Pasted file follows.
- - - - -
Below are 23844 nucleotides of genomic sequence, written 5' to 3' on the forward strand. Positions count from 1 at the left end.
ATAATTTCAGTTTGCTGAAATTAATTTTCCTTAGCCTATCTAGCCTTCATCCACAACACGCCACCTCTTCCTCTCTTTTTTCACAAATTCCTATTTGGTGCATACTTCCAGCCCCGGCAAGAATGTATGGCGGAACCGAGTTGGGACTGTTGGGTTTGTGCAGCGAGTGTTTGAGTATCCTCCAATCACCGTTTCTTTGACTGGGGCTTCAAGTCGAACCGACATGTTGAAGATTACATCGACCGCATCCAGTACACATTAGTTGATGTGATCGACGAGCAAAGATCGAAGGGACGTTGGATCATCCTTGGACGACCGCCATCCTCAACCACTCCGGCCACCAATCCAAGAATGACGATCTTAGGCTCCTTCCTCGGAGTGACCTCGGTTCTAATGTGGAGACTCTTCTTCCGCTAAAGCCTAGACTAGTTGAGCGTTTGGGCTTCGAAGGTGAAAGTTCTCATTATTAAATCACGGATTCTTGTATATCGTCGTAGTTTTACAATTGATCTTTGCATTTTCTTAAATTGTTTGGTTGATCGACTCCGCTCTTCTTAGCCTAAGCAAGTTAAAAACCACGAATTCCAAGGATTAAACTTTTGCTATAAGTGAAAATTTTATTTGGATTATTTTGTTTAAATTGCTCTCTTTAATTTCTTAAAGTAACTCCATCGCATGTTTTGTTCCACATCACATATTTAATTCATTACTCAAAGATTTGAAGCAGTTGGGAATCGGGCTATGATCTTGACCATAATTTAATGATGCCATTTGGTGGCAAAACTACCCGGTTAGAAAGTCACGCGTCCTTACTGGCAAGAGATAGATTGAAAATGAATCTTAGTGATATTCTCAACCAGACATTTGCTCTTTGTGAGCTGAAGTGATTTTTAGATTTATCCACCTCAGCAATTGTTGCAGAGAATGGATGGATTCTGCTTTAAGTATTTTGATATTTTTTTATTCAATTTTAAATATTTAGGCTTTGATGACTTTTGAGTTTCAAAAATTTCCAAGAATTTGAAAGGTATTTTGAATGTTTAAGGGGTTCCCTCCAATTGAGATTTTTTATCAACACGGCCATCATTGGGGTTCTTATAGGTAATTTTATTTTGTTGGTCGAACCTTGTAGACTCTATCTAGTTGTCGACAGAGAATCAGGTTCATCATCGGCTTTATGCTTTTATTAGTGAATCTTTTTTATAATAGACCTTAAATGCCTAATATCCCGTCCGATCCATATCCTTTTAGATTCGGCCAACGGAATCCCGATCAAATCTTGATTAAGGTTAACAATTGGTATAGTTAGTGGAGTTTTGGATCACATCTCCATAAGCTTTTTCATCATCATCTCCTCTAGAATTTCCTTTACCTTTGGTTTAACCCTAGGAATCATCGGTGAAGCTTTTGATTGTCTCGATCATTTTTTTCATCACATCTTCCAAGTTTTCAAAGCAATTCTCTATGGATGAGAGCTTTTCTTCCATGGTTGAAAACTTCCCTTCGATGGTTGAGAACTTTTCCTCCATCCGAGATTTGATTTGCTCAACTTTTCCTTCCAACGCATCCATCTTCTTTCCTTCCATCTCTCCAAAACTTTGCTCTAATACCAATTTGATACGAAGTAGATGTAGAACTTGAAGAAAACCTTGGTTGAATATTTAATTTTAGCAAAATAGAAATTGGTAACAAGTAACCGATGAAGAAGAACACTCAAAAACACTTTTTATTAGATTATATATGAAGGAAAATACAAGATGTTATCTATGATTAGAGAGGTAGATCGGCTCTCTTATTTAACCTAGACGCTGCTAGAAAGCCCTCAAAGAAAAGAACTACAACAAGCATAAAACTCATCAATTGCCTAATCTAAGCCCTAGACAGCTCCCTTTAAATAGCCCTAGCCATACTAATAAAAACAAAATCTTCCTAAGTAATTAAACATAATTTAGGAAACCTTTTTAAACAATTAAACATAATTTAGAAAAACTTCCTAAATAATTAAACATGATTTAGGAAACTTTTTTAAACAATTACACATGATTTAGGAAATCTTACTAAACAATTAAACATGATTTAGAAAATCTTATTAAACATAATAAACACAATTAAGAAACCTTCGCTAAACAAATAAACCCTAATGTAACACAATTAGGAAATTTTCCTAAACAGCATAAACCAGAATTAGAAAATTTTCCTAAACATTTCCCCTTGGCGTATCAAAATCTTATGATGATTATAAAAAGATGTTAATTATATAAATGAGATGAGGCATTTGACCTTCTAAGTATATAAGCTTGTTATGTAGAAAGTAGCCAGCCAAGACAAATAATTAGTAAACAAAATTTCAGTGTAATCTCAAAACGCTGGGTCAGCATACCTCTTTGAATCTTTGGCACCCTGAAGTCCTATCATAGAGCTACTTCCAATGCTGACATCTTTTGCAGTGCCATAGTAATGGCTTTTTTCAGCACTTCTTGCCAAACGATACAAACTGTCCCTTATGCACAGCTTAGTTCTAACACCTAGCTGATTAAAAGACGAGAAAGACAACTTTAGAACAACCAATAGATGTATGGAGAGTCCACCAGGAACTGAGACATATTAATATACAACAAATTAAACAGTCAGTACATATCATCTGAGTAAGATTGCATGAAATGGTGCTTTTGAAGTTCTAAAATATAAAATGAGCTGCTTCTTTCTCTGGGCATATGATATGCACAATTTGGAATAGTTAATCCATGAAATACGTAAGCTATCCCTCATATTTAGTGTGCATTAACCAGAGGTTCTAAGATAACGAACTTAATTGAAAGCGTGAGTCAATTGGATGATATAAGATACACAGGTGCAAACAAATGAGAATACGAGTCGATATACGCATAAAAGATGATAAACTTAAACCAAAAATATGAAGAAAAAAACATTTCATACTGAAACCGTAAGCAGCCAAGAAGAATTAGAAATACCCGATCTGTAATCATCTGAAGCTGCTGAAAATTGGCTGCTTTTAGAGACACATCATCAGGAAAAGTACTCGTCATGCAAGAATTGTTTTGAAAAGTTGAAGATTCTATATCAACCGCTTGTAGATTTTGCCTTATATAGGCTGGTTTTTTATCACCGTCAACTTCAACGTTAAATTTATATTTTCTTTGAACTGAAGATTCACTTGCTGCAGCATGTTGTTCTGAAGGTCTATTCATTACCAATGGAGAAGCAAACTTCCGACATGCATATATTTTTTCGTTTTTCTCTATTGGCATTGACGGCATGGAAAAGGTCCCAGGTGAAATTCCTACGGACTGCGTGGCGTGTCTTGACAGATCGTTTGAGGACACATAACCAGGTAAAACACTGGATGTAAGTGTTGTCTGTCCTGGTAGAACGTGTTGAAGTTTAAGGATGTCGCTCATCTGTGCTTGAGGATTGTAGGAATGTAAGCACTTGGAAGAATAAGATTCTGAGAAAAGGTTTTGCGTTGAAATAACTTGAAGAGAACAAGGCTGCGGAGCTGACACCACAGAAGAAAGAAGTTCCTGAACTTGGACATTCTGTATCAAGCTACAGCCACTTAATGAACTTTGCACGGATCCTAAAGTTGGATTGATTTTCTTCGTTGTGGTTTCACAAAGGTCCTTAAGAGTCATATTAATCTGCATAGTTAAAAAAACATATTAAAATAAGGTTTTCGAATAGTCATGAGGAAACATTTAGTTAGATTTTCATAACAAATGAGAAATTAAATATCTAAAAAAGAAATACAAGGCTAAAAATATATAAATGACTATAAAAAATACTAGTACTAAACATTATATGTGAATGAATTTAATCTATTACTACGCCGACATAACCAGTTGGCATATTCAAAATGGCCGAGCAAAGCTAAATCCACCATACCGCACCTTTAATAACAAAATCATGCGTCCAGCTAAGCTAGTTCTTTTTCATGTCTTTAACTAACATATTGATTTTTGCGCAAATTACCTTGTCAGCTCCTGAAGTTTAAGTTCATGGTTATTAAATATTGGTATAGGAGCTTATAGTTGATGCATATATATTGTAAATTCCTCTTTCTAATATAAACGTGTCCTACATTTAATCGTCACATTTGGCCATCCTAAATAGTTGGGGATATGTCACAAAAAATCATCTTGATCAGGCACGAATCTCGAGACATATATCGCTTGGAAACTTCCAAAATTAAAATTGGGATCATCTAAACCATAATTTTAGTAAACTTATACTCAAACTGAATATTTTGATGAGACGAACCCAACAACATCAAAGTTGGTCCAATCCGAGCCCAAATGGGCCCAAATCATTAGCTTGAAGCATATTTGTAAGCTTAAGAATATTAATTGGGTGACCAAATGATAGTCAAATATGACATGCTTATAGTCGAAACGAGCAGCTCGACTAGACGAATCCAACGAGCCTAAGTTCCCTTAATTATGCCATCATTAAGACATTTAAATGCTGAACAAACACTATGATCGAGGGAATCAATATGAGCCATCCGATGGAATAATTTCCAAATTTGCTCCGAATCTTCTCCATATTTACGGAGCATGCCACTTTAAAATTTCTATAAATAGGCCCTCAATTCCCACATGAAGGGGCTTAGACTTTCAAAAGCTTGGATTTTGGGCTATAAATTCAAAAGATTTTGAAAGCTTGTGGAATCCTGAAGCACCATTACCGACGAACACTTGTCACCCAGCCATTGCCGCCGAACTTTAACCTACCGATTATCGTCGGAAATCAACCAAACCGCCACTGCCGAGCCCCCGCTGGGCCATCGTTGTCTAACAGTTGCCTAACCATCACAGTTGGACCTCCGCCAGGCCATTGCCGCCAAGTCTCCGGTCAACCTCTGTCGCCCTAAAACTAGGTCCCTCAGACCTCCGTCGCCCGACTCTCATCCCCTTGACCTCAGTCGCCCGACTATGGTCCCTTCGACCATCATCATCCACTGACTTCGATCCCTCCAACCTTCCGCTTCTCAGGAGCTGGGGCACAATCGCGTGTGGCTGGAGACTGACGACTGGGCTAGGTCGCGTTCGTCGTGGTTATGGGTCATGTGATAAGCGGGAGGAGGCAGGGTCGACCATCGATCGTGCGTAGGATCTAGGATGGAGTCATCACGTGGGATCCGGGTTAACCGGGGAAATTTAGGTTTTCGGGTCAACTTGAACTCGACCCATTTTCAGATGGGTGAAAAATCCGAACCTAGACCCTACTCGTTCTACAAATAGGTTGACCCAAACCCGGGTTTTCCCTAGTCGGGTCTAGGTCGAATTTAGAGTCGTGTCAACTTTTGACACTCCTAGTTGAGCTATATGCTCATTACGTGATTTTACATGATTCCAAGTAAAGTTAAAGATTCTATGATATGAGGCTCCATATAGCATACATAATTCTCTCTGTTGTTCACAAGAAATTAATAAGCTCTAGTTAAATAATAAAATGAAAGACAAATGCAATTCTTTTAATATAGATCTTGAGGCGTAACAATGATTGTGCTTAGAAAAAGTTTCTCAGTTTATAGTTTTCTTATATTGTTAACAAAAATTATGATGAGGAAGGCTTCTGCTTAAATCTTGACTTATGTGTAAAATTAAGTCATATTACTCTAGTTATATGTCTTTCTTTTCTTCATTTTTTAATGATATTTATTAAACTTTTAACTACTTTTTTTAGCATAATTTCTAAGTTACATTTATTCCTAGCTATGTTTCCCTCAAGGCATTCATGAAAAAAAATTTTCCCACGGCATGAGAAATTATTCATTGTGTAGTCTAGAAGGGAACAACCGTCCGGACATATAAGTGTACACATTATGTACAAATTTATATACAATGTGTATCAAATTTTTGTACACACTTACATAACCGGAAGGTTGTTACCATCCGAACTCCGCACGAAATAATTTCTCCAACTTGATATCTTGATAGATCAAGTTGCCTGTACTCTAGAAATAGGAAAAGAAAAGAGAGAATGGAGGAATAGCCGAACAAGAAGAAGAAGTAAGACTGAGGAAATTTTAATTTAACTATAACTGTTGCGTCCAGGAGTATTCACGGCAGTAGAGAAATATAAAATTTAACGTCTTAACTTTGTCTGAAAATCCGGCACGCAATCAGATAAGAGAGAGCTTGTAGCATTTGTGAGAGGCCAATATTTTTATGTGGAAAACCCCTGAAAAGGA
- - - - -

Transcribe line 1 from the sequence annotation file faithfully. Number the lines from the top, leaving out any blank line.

Below are 23844 nucleotides of genomic sequence, written 5' to 3' on the forward strand. Positions count from 1 at the left end.